Coming Up at the International Dance Festival Birmingham 2014

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With the International Dance Festival Birmingham 2014 now over a week underway, there are still plenty more exciting shows to look forward to before the month is through.

After their eagerly anticipated openings last night, both Sylvie Guillem’s 6000 Miles Away and the Aakash Odedra Company’s double bill Murmur & Inked will be returning this evening to the Birmingham Hippodrome, on the main stage and in the Patrick Centre, respectively. Widely hailed as one of the world’s greatest dancers, in 6000 Miles Away, Sylvie Guillem performs William Forsythe’s Rearray and Mats Ek’s Bye, set to Beethoven’s last sonata. Meanwhile, in Murmur and Inked, Aakash Odedra collaborates with choreographer Lewis Major, the Ars Electronica Futurelab and Oliver Award-winner Damien Jalet, to explore themes of dyslexia and the transformation of the body through scarring and tattoos.

Bye, solo choreographed by Mats Ek for Sylvie Guillem 2010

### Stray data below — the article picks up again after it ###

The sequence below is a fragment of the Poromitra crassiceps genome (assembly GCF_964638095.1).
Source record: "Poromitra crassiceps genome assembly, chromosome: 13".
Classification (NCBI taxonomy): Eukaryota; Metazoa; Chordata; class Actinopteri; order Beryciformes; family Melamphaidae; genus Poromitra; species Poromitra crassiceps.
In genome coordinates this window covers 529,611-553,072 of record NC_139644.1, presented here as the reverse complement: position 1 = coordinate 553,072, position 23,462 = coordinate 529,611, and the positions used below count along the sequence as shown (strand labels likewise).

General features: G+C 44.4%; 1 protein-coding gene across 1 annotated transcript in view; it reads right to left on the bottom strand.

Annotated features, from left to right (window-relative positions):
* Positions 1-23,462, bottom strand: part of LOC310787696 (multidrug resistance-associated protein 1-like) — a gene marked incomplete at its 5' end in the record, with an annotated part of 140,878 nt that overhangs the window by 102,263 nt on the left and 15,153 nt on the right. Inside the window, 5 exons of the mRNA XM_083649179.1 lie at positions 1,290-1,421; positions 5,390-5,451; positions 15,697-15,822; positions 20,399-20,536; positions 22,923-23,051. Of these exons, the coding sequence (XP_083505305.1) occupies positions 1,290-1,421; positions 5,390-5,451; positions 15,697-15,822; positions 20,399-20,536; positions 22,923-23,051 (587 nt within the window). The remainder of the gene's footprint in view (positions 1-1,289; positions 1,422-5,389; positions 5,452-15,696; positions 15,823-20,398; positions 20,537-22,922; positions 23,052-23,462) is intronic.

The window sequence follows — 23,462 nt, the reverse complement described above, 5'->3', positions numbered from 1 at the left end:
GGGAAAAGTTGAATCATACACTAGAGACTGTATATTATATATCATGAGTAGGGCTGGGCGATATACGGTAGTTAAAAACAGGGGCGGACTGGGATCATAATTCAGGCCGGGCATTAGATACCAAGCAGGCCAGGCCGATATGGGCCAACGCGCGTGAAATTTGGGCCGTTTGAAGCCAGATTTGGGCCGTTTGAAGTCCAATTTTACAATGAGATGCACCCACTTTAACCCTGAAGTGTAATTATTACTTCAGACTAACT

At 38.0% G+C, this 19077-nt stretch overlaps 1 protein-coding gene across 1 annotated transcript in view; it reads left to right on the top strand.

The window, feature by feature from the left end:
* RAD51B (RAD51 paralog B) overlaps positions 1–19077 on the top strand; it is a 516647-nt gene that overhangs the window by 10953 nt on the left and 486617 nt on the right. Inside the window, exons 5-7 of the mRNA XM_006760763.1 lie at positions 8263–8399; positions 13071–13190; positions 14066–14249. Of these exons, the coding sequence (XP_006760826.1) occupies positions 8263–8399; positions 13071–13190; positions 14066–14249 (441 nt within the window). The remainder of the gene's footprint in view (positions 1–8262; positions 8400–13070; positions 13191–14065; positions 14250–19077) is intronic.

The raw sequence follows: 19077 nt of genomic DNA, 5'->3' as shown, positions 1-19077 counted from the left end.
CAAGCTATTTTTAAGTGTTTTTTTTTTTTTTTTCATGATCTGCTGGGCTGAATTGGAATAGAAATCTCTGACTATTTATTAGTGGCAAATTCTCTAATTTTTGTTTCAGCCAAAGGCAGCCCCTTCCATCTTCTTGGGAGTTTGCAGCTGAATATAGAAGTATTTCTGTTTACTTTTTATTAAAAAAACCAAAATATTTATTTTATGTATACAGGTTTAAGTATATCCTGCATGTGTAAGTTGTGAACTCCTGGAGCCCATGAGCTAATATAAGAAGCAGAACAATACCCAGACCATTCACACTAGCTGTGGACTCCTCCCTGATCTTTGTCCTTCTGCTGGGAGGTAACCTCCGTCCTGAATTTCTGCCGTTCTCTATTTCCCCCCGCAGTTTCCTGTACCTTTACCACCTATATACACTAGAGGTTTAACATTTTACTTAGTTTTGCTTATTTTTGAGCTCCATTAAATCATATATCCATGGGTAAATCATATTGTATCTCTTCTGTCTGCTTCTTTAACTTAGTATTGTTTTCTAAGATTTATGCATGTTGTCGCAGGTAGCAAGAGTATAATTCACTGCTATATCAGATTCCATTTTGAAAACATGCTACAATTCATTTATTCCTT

From Thursday through to the weekend, you’ll be able to catch some awe-inspiring acrobatics from groundbreaking Montreal circus company Les 7 Doigts de la Main in Séquence 8 at the Birmingham REP, as well as some impressive work from Birmingham City University’s School of Architecture, which will be displayed in a Millennium Point open exhibition titled All of Birmingham is a Stage.

OOn Friday and Saturday, Company Decalage will present a world premiere double bill of Match & Half Way to the Other Side in the Hippodrome’s Patrick Centre, while outside, Corey Baker Dance will be giving passers-by the chance to experience some traditional Maori Haka dancing in Centenary Square.